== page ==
Remote work is here to stay, but it’s not all or nothing.

The Lightspeed Founder Success Team Presents our Annual Workplace Re-Entry Report of 218 Startups and their approach to returning to the workplace.

In the early days of the pandemic, many pundits predicted a remote work renaissance and the abolishment of traditional offices. We imagined nomadic knowledge workers roaming the globe or migrating to low-cost rural areas. While this was the case during the mandatory lockdown, post-covid work structures will fall on a broader spectrum.

To answer the most common questions from Founders, Lightspeed ran our second annual Workplace Re-Entry & Remote Work report. We asked companies within our portfolio and outside of it from across the startup ecosystem how they will operate in a post-pandemic world.

What we heard might surprise you: while the traditional office model is indeed broken, it’s not dead. Offices remain an important driver of company culture and employee connection. At the same time, employee’s have greater flexibility in how they work and more leverage in compensation decisions, regardless of location.

Check out the full report here

A summary of our key findings follows below:

Flexible work is here to stay

Prior to 2020, only 37% of companies allowed flexible or remote work. Going forward, 95% of startups will allow for remote work, with 41% not requiring employees to ever return to an office.

What this means for startups: Employees will expect greater flexibility in how and where they work. Ensure your workforce plans align with current and future employee expectations. Surveying employees is an essential step when designing a plan.

Offices remain important to the future of work

The rapid shift to remote work hasn’t been seamless. Cultural challenges, 48%, and employee demand, 40%, were the main drivers of office re-opening.

What this means for startups: We predict a move away from centralization around headquarters to a “hub and spoke” model with many smaller offices near clusters of employees.

Hiring remains highly competitive

Nearly every industry has felt the tight labor market over the last 6 months. 88% say their hiring constraints are due to compensation against other offers & internal recruiting capacity. Only 3% of companies find candidate location an impediment to hiring.

What this means for startups: The days of candidates accepting lower salaries at startups are coming to an end. We have already seen a compression of the historical startup salary discount compared to late-stage and public peers.

What this means for startups: Internal recruiting capacity is an often overlooked metric. The market for strong recruiters is white-hot, preventing many companies from building the function in line with headcount plans. Executives should carefully map their recruiting capacity to headcount plans and expand teams accordingly at least 1 quarter in advance.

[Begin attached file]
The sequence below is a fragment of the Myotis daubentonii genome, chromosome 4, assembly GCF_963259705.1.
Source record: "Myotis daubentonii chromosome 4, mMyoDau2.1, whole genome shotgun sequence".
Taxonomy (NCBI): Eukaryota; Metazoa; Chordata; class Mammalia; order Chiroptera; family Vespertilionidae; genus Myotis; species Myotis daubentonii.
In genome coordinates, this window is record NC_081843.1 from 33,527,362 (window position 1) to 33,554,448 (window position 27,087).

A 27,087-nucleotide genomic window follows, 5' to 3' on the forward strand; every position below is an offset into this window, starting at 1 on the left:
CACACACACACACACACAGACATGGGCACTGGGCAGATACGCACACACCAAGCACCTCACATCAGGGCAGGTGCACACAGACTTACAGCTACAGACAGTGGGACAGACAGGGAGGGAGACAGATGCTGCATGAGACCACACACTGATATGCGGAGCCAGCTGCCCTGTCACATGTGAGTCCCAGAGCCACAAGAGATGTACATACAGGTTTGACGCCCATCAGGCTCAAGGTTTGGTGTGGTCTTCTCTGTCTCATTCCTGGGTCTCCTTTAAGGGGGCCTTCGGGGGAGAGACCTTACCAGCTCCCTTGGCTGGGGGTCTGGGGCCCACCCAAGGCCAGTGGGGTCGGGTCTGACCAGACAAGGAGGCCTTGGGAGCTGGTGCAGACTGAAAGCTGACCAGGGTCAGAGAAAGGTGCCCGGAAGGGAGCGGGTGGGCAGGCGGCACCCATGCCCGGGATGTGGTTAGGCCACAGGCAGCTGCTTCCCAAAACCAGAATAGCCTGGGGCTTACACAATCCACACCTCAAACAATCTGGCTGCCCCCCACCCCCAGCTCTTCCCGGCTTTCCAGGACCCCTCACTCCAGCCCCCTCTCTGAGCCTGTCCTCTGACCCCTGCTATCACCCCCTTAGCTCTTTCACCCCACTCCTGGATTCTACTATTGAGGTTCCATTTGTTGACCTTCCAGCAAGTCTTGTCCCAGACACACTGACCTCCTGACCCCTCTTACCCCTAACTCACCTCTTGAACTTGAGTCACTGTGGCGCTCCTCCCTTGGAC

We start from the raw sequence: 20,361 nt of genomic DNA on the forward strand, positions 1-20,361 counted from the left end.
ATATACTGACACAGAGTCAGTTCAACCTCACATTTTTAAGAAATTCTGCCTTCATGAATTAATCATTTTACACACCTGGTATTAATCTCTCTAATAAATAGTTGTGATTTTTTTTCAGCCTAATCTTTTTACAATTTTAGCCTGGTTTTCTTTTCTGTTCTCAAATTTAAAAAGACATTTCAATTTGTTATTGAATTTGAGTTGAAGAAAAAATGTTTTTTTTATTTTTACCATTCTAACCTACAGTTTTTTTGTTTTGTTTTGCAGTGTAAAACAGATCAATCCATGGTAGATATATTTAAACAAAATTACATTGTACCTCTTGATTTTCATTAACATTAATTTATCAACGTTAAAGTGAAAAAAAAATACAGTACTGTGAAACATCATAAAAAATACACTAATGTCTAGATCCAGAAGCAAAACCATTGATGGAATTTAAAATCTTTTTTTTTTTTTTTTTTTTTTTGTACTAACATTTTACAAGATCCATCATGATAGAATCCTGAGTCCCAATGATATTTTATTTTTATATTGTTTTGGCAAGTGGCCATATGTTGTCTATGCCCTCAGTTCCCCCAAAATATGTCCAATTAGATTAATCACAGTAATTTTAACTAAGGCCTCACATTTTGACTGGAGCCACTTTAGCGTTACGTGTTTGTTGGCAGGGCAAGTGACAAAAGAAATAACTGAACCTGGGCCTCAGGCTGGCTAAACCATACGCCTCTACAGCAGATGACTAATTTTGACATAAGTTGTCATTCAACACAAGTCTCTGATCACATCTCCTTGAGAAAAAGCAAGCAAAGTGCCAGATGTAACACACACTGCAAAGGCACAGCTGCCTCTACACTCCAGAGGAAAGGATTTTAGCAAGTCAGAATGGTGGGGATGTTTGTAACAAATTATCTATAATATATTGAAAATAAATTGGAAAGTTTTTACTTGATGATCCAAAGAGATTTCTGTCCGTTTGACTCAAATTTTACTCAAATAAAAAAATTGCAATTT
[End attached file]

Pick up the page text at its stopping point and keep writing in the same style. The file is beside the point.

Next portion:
Hiring plans don’t account for the Great Resignation

Overall attrition predictions for 2022 are not as bleak as the Great Recession would lead us to believe. Companies are projecting lower attrition this year compared to 2021.

What this means for startups: Getting attrition wrong is painful. Annual operating plans are built on assumptions of employee productivity. Any unexpected resignations will rapidly spiral into missed company goals. Executives should revisit their attrition assumptions and create contingency plans in case the Great Recession emerges.

Companies are minimizing the impact of location on salaries

Given compensation is the primary challenge to hiring, companies are unsurprisingly searching for solutions. Before 2020, the vast majority of startups used employee location to determine salaries. 50% of companies will now offer a location-agnostic or single-tier premium salary (ex. SF & NYC) for US-based employees.

What this means for startups: Companies must understand the compensation philosophies of their closest hiring competitors to remain compelling to candidates. We predict a continued smoothing of regional salary differences and a move to one US-national rate with premiums for expensive markets.

Where to go from here

Two years into the pandemic, companies have learned how to adapt their operating models to align employee productivity with engagement. There is no one-size-fits-all model for company building, and employees will have more options than ever before. We are still in the early innings of the shift to remote work, learning and adapting as we go.

We welcome questions, thoughts, and feedback in the comments on your startup’s evolving workforce plans.

-Luke Beseda on behalf of the Lightspeed Founder Success Team

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